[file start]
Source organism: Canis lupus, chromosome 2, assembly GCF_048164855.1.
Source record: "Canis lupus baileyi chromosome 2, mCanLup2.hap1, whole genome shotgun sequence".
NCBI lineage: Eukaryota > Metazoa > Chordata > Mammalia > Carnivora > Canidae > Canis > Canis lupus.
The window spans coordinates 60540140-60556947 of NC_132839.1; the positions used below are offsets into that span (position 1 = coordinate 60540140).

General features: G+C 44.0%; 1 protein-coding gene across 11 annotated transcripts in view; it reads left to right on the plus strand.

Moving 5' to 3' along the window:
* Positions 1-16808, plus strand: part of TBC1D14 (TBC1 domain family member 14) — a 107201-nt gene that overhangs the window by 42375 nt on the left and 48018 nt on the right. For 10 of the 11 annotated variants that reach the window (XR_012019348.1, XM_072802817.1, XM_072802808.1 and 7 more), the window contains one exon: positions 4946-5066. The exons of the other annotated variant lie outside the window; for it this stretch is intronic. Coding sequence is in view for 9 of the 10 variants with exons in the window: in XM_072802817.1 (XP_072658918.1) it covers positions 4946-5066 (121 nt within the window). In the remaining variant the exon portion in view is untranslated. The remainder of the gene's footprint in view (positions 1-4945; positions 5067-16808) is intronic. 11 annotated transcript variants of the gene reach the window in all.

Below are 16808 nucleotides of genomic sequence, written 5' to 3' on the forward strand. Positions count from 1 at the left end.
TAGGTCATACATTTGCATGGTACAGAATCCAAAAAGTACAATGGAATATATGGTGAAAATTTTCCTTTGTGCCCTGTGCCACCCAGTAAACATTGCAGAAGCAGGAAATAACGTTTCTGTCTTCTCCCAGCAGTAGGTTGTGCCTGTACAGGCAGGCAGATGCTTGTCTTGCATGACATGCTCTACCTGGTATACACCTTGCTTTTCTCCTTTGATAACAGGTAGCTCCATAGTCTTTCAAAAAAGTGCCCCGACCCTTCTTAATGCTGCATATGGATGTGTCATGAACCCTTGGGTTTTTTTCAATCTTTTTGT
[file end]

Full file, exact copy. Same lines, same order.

Source organism: Canis lupus, chromosome 2, assembly GCF_048164855.1.
Source record: "Canis lupus baileyi chromosome 2, mCanLup2.hap1, whole genome shotgun sequence".
NCBI lineage: Eukaryota > Metazoa > Chordata > Mammalia > Carnivora > Canidae > Canis > Canis lupus.
The window spans coordinates 60540140-60556947 of NC_132839.1; the positions used below are offsets into that span (position 1 = coordinate 60540140).

General features: G+C 44.0%; 1 protein-coding gene across 11 annotated transcripts in view; it reads left to right on the plus strand.

Moving 5' to 3' along the window:
* Positions 1-16808, plus strand: part of TBC1D14 (TBC1 domain family member 14) — a 107201-nt gene that overhangs the window by 42375 nt on the left and 48018 nt on the right. For 10 of the 11 annotated variants that reach the window (XR_012019348.1, XM_072802817.1, XM_072802808.1 and 7 more), the window contains one exon: positions 4946-5066. The exons of the other annotated variant lie outside the window; for it this stretch is intronic. Coding sequence is in view for 9 of the 10 variants with exons in the window: in XM_072802817.1 (XP_072658918.1) it covers positions 4946-5066 (121 nt within the window). In the remaining variant the exon portion in view is untranslated. The remainder of the gene's footprint in view (positions 1-4945; positions 5067-16808) is intronic. 11 annotated transcript variants of the gene reach the window in all.

Below are 16808 nucleotides of genomic sequence, written 5' to 3' on the forward strand. Positions count from 1 at the left end.
TAGGTCATACATTTGCATGGTACAGAATCCAAAAAGTACAATGGAATATATGGTGAAAATTTTCCTTTGTGCCCTGTGCCACCCAGTAAACATTGCAGAAGCAGGAAATAACGTTTCTGTCTTCTCCCAGCAGTAGGTTGTGCCTGTACAGGCAGGCAGATGCTTGTCTTGCATGACATGCTCTACCTGGTATACACCTTGCTTTTCTCCTTTGATAACAGGTAGCTCCATAGTCTTTCAAAAAAGTGCCCCGACCCTTCTTAATGCTGCATATGGATGTGTCATGAACCCTTGGGTTTTTTTCAATCTTTTTGT